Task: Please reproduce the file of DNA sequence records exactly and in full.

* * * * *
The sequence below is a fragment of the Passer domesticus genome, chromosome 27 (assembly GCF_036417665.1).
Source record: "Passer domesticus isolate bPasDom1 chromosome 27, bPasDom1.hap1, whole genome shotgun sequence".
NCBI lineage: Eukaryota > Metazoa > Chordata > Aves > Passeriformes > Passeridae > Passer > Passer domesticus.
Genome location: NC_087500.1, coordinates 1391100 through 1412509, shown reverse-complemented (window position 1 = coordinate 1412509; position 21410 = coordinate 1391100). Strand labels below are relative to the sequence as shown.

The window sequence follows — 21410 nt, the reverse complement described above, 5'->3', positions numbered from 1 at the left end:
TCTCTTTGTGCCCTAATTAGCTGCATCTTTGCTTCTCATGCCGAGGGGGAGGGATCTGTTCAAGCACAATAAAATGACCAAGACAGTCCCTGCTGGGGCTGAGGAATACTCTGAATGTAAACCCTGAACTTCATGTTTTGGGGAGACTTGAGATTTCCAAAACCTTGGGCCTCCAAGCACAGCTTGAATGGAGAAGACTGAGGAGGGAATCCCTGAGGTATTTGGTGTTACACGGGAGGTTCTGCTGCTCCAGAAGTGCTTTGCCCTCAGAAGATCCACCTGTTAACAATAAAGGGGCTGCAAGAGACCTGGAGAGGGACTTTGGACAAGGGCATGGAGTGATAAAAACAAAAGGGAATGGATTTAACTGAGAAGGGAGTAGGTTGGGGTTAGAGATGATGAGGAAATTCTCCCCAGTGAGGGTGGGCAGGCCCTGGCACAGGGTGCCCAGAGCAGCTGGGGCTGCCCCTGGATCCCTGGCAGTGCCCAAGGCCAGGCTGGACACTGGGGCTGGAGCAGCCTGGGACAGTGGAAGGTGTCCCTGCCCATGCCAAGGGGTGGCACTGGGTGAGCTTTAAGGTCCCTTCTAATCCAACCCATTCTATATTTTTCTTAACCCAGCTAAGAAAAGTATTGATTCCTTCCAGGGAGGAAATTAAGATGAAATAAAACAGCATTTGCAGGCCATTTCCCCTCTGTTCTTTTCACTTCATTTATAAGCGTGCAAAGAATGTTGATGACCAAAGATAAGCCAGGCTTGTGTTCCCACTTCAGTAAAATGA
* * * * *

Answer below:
The sequence below is a fragment of the Passer domesticus genome, chromosome 27 (assembly GCF_036417665.1).
Source record: "Passer domesticus isolate bPasDom1 chromosome 27, bPasDom1.hap1, whole genome shotgun sequence".
NCBI lineage: Eukaryota > Metazoa > Chordata > Aves > Passeriformes > Passeridae > Passer > Passer domesticus.
Genome location: NC_087500.1, coordinates 1391100 through 1412509, shown reverse-complemented (window position 1 = coordinate 1412509; position 21410 = coordinate 1391100). Strand labels below are relative to the sequence as shown.

The window sequence follows — 21410 nt, the reverse complement described above, 5'->3', positions numbered from 1 at the left end:
TCTCTTTGTGCCCTAATTAGCTGCATCTTTGCTTCTCATGCCGAGGGGGAGGGATCTGTTCAAGCACAATAAAATGACCAAGACAGTCCCTGCTGGGGCTGAGGAATACTCTGAATGTAAACCCTGAACTTCATGTTTTGGGGAGACTTGAGATTTCCAAAACCTTGGGCCTCCAAGCACAGCTTGAATGGAGAAGACTGAGGAGGGAATCCCTGAGGTATTTGGTGTTACACGGGAGGTTCTGCTGCTCCAGAAGTGCTTTGCCCTCAGAAGATCCACCTGTTAACAATAAAGGGGCTGCAAGAGACCTGGAGAGGGACTTTGGACAAGGGCATGGAGTGATAAAAACAAAAGGGAATGGATTTAACTGAGAAGGGAGTAGGTTGGGGTTAGAGATGATGAGGAAATTCTCCCCAGTGAGGGTGGGCAGGCCCTGGCACAGGGTGCCCAGAGCAGCTGGGGCTGCCCCTGGATCCCTGGCAGTGCCCAAGGCCAGGCTGGACACTGGGGCTGGAGCAGCCTGGGACAGTGGAAGGTGTCCCTGCCCATGCCAAGGGGTGGCACTGGGTGAGCTTTAAGGTCCCTTCTAATCCAACCCATTCTATATTTTTCTTAACCCAGCTAAGAAAAGTATTGATTCCTTCCAGGGAGGAAATTAAGATGAAATAAAACAGCATTTGCAGGCCATTTCCCCTCTGTTCTTTTCACTTCATTTATAAGCGTGCAAAGAATGTTGATGACCAAAGATAAGCCAGGCTTGTGTTCCCACTTCAGTAAAATGA